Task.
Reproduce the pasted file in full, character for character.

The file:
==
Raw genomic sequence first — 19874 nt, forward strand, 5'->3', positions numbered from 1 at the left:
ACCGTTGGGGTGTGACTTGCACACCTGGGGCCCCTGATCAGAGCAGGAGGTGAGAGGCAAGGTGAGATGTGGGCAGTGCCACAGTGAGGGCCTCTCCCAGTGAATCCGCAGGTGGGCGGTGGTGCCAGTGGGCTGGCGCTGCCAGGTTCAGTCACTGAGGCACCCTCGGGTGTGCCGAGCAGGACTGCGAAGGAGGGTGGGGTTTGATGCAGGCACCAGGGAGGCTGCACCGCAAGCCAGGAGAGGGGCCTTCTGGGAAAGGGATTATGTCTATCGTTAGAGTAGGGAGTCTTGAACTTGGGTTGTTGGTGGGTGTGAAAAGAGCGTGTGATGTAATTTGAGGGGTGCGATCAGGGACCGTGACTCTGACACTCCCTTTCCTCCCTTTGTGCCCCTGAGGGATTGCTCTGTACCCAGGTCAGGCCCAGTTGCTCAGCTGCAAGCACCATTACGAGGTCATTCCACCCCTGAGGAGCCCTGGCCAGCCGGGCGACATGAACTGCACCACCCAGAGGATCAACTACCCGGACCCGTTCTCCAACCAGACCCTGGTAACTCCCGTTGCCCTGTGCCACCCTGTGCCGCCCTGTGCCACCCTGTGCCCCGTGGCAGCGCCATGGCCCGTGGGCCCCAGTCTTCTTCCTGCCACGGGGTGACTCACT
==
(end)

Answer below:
Raw genomic sequence first — 19874 nt, forward strand, 5'->3', positions numbered from 1 at the left:
ACCGTTGGGGTGTGACTTGCACACCTGGGGCCCCTGATCAGAGCAGGAGGTGAGAGGCAAGGTGAGATGTGGGCAGTGCCACAGTGAGGGCCTCTCCCAGTGAATCCGCAGGTGGGCGGTGGTGCCAGTGGGCTGGCGCTGCCAGGTTCAGTCACTGAGGCACCCTCGGGTGTGCCGAGCAGGACTGCGAAGGAGGGTGGGGTTTGATGCAGGCACCAGGGAGGCTGCACCGCAAGCCAGGAGAGGGGCCTTCTGGGAAAGGGATTATGTCTATCGTTAGAGTAGGGAGTCTTGAACTTGGGTTGTTGGTGGGTGTGAAAAGAGCGTGTGATGTAATTTGAGGGGTGCGATCAGGGACCGTGACTCTGACACTCCCTTTCCTCCCTTTGTGCCCCTGAGGGATTGCTCTGTACCCAGGTCAGGCCCAGTTGCTCAGCTGCAAGCACCATTACGAGGTCATTCCACCCCTGAGGAGCCCTGGCCAGCCGGGCGACATGAACTGCACCACCCAGAGGATCAACTACCCGGACCCGTTCTCCAACCAGACCCTGGTAACTCCCGTTGCCCTGTGCCACCCTGTGCCGCCCTGTGCCACCCTGTGCCCCGTGGCAGCGCCATGGCCCGTGGGCCCCAGTCTTCTTCCTGCCACGGGGTGACTCACT